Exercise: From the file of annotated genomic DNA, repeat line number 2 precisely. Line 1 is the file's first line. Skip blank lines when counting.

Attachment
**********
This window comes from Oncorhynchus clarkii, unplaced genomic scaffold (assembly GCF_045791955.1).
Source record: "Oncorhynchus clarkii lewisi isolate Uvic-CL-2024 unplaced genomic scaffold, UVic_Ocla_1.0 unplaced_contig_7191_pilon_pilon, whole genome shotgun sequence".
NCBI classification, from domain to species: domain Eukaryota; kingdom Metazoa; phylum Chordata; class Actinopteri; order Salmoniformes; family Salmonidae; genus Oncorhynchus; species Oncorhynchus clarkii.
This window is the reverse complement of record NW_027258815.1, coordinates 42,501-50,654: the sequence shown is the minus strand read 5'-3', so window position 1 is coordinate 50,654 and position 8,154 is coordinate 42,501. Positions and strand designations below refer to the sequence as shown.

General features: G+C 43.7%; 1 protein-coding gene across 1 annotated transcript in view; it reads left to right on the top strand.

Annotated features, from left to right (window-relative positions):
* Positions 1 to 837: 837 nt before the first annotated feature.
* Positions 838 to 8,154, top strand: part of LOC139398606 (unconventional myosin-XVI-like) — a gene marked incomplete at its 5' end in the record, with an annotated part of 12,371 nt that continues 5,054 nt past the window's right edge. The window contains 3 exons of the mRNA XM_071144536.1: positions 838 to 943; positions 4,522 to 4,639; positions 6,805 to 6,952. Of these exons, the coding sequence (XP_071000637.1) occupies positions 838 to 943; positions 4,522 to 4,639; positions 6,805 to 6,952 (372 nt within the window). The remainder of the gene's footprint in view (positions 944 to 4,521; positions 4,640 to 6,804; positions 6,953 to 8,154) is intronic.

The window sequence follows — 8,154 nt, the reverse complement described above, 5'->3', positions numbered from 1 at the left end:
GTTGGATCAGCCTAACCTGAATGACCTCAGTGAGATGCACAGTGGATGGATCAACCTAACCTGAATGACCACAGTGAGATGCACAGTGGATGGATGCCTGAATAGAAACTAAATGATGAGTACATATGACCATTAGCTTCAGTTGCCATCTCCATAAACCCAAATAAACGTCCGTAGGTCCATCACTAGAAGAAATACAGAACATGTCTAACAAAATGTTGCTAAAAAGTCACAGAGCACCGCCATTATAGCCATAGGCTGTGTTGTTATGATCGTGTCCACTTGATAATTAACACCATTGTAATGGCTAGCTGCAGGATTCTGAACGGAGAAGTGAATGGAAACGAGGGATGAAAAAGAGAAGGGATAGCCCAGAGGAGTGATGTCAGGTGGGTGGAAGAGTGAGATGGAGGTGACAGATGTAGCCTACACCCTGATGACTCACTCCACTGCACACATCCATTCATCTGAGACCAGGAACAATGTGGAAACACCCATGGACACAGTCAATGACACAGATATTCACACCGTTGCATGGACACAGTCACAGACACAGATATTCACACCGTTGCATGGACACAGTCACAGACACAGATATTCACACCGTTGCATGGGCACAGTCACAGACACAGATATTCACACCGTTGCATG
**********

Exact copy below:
Source record: "Oncorhynchus clarkii lewisi isolate Uvic-CL-2024 unplaced genomic scaffold, UVic_Ocla_1.0 unplaced_contig_7191_pilon_pilon, whole genome shotgun sequence".